Tried Pei Dan (Chinese "Thousand-Year" Egg) (59/366)


“The present was an egg laid by the past that had the future inside its shell.”
~
Zora Neale Hurston


Pei Dan (pay-DAHN) is the Chinese name for preserved eggs (also called “Thousand-Year Eggs“) made with a centuries-old technique by curing them in clay, ash, lime, salt, and rice hulls for several months. The curing turns the egg “white” into a transparent, purple or brown springy gelatinous protein (think between “jello jiggler” and calamari), and turns the yolk a grayish color with a creamy texture. The process was of course developed to preserve eggs during prosperous times so they could be eaten when fresh eggs were not plentiful. Today, like many foods created centuries ago out of necessity, they are eaten as a delicacy.

My great-grandparents and grandparents ate pei dan and my parents do too – and Nick likes it in jook (rice porridge). When I was little, my grandma would make me “bahk jook” or “white (plain) porridge” with nothing in it, and come on, look at that stuff! Of course if I wasn’t introduced to alien eggs when I was very young, I wasn’t going to be super enthused to try them as an adult. But today at lunch, my mom saw them on the menu and said, “Ooh, pei dan and tofu!” and I didn’t want her to miss out just because I didn’t eat them. I thought I should finally try this.

The dish she ordered is a Shanghainese style one, serving the pei dan over chilled tofu, and I believe dried, shredded pork.


One more closeup – mmmmmm:


After psyching myself up a bit and several deep breaths, I ate a piece. The first thing I noticed was that the yolk part was indeed creamy, and kind of similar to miso paste. Salty, but not overly so, with that same pasty texture. Very nice, actually. The “white” was chewy and had no flavor, which was fine, but I was surprised at how rubbery it was since it just looked like brownish purplish gelatin. Overall, it really wasn’t bad. But there is an aftertaste that’s a bit sulphury. If you like hard-boiled eggs, this aftertaste won’t bother you at all, but I since don’t care for hard-boiled eggs I did notice that flavor. After the sulphury taste, actually comes a bit of a metallic taste – kind of when you drink tap water from a city you’re not used to and taste the difference in the minerals. Again, it’s not a big deal, but I’m sensitive to those flavors as well. Since I actually don’t like eggs that much, I probably won’t be ordering pei dan for myself, but this was a pretty neat taste test for me because it’s an example of how something that looks really strange can taste very different from what you’d expect. Is there anything your friends or family love that you’ve been putting off trying? Give it a chance!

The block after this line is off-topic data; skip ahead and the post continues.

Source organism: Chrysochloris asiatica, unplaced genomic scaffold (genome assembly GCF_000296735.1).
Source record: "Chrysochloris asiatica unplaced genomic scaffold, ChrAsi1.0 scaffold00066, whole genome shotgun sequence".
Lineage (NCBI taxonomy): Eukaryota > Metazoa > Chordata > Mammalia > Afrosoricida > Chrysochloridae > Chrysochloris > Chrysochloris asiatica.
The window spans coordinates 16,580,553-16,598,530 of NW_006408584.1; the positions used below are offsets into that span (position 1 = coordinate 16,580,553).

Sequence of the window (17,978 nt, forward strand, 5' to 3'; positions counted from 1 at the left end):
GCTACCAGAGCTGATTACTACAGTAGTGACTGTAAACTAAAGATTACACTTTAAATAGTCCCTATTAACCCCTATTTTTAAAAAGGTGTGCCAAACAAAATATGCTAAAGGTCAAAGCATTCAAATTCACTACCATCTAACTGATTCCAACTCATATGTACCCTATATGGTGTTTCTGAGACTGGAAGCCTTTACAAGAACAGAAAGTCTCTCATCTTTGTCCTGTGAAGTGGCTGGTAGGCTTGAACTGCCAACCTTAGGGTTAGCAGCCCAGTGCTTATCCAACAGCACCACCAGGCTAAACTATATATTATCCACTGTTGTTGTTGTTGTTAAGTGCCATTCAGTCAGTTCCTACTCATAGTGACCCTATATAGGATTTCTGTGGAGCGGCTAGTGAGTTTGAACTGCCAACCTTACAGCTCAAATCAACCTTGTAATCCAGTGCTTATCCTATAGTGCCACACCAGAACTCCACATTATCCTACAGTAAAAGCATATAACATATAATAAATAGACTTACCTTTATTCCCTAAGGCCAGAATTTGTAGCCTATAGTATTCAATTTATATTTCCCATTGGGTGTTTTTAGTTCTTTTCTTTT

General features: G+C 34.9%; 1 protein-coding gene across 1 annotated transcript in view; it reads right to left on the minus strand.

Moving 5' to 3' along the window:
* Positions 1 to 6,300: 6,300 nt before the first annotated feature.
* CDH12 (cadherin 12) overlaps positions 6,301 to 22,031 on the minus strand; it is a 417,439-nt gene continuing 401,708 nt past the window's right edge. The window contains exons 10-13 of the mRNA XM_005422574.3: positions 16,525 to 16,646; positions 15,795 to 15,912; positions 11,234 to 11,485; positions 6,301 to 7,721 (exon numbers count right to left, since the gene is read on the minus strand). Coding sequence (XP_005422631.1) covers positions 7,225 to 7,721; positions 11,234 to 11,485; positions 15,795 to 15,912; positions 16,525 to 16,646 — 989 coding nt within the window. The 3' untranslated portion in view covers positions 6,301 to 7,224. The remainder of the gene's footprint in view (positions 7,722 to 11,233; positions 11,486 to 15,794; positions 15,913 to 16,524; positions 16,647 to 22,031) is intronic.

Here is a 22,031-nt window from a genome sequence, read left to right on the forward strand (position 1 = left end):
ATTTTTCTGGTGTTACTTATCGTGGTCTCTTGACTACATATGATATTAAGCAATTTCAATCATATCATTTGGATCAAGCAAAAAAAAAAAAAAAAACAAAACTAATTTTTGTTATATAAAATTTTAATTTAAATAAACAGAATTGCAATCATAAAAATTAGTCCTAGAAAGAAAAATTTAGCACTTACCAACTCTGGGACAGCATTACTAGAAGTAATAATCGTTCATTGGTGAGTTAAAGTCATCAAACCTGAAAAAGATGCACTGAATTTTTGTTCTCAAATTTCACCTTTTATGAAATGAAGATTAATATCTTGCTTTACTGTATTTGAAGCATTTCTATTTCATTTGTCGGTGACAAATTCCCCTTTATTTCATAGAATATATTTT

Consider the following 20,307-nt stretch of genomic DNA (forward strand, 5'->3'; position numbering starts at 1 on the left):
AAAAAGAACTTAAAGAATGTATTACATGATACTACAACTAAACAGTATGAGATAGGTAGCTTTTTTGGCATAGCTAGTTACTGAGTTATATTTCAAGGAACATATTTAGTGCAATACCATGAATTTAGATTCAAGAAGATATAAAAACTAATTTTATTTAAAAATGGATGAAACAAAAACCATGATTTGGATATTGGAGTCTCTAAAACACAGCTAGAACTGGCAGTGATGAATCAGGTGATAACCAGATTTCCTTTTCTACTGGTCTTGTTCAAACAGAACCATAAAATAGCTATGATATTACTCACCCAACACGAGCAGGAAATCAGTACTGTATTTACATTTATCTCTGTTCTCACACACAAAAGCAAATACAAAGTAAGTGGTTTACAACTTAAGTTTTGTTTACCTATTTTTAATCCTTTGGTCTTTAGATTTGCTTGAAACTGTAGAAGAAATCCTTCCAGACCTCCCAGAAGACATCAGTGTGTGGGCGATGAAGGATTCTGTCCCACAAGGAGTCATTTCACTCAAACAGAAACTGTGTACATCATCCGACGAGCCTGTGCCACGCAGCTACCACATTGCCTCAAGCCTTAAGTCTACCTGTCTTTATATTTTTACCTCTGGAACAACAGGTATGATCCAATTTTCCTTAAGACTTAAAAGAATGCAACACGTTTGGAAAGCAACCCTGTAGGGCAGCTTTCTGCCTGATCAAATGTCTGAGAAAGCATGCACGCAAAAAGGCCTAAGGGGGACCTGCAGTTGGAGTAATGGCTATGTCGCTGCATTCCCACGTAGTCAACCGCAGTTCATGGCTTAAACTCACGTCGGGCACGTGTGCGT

Related Links:
Regional Cooking of China (Recipe for Thousand Year Eggs)

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